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More help needed for people, animals evacuated from Leaf Rapids due to wildfire

Residents of Leaf Rapids are needing more help, according to Indigenous leaders, after being evacuated due to a wildfire.

The town declared a state of emergency on Monday when the blaze broke out about eight kilometres away.

Since then, around 300 evacuees have been sent to Thompson, but leaders with Manitoba Keewatinowi Okimakanak (MKO) say the province hasn't done enough to help them.

MKO Grand Chief Garrison Settee said people have been kept in the dark about where they're supposed to go and when they can return home.

"The way they've been received by the province is something that should not happen to anybody. It's very sad," he said.

Settee said there was no coordination when they arrived to Thompson and they were unsure on where they go and what they would eat.

He said residents walked around the city with their belongings while trying to figure out next steps.

"They're a community that is crying out for help and we've been trying to assist from day one to ensure they had food and they had places they could go to, but there was nobody to coordinate that."

Settee said the evacuees need financial support so they can get things like clothing and they also need to rest after a whirlwind week.

He added the people need to feel like someone is there for them.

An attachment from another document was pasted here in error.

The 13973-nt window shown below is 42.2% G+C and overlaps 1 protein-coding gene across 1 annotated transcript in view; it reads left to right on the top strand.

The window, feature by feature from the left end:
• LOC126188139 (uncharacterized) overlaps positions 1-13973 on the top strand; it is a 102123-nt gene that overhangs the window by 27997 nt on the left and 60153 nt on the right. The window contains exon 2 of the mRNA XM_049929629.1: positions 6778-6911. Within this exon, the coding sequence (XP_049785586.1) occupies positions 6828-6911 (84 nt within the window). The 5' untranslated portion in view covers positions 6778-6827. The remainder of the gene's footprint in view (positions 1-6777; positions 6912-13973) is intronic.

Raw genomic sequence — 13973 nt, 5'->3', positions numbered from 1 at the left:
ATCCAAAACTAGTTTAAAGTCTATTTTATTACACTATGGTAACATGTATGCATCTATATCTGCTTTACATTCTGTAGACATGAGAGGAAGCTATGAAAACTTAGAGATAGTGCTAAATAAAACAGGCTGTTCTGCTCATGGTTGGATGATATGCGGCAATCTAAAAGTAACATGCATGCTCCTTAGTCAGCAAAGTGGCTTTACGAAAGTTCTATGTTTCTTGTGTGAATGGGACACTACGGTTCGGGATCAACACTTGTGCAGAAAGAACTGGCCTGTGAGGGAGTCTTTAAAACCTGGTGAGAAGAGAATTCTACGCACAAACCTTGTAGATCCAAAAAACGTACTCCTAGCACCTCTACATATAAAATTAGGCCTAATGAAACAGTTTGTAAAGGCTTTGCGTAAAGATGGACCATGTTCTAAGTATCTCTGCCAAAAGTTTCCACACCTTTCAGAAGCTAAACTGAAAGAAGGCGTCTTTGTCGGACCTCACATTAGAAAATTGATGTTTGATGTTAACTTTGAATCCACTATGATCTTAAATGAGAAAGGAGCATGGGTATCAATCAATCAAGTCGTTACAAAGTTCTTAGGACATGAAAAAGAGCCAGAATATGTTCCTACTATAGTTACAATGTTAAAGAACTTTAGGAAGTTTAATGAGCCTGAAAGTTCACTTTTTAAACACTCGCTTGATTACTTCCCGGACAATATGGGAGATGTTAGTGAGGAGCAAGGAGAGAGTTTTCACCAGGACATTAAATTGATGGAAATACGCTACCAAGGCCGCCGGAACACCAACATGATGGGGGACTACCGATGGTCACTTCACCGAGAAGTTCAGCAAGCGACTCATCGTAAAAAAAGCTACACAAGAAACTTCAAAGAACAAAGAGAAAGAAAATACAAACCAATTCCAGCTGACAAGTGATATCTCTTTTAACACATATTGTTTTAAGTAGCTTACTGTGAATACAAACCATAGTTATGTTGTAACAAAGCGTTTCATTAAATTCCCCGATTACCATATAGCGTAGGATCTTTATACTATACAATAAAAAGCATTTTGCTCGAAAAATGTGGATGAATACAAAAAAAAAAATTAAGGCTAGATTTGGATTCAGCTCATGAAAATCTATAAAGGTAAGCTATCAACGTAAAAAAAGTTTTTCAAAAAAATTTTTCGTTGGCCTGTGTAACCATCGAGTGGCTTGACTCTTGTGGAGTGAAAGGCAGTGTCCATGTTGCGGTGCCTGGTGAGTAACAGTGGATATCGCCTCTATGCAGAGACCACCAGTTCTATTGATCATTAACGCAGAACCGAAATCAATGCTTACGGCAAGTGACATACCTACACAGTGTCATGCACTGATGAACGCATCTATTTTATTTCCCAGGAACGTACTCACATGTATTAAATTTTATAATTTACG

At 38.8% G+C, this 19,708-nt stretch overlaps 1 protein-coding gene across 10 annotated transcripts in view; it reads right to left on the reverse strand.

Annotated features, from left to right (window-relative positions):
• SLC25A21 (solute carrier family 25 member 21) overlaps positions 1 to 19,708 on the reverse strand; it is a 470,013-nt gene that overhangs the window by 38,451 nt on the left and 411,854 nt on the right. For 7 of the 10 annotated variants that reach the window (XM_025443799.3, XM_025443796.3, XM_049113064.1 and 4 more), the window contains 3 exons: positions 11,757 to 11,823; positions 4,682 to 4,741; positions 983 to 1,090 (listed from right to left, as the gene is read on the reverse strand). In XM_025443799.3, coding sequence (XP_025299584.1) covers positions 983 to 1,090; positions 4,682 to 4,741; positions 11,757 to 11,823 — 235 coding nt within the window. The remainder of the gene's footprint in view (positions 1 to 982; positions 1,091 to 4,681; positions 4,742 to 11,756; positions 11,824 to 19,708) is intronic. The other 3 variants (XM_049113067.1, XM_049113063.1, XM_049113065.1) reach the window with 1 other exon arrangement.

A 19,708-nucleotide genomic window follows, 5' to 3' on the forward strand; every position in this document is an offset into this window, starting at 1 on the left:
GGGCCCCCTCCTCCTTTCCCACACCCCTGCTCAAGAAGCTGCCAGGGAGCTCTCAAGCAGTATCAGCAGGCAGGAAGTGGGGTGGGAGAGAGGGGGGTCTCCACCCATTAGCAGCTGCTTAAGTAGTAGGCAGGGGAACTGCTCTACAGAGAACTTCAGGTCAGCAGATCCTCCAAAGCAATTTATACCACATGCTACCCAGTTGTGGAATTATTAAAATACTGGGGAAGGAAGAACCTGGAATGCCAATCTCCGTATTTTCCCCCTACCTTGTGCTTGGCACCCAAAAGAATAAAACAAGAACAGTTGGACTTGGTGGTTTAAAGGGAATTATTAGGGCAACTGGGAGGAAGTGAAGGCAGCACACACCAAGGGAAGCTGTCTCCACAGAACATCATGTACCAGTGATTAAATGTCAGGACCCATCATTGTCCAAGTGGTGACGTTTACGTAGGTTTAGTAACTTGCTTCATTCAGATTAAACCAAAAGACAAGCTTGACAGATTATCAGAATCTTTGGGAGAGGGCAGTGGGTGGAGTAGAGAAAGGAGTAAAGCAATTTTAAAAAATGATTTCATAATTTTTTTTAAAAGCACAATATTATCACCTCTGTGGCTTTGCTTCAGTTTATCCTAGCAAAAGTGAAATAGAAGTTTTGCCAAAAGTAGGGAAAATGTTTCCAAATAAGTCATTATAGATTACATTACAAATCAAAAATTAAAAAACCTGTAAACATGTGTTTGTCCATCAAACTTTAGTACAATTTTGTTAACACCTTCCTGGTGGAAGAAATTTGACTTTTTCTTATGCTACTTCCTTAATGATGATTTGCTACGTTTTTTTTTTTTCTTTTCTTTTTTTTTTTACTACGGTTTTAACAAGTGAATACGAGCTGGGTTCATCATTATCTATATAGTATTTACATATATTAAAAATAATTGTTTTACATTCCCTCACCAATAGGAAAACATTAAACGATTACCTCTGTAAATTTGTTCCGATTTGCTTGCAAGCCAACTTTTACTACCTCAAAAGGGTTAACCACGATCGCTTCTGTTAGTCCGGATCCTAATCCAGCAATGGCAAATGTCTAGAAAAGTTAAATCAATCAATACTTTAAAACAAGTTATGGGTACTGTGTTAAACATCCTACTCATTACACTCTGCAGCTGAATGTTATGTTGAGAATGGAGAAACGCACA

In a statement to CTV News, a provincial spokesperson said Emergency Management Organization has started daily co-ordination calls to provide information.

They said nearly 400 people were transported out of Leaf Rapids and registered as evacuees and given accommodations and daily meals, an evacuation, communication and issue management group was established as well as an after-hours phone line and staff remained at the reception centre to provide information.


It's not just the people of Leaf Rapids who need help, animals who were evacuated and those that were left behind are also in need of food.

Nicole Frey, the founder of the Animal Food Bank, said she received a call from that support was needed for people's pets as well, as around 50 have registered as evacuated.

Frey said they are low on funds and food but she still spent around $600 of her own money to order food for the pets so they can get by for the next little bit.

She said she is working on trying to get a food of pallet up to the evacuees soon.

"I would love for that pallet to have about 1,000 pounds of food on it, a mix of cat and dog. So if we could get donations flowing into our drop off location…we'll put those on the pallet and ship it up," said Frey.

She said it has been a down time for all charities due to the economy, but any support will help the animals who made it out, as well as the ones that got left behind, noting other organizations will be able to get behind the evacuation lines when it is safe and the pets will be cared for.

With all the wildfires in Canada this year, Frey said she has already been able to ship 22 pallets and she knows more will be needed in the future.

Information on how to donate and where to drop off food can be found on the Animal Food Bank's website. Top Stories

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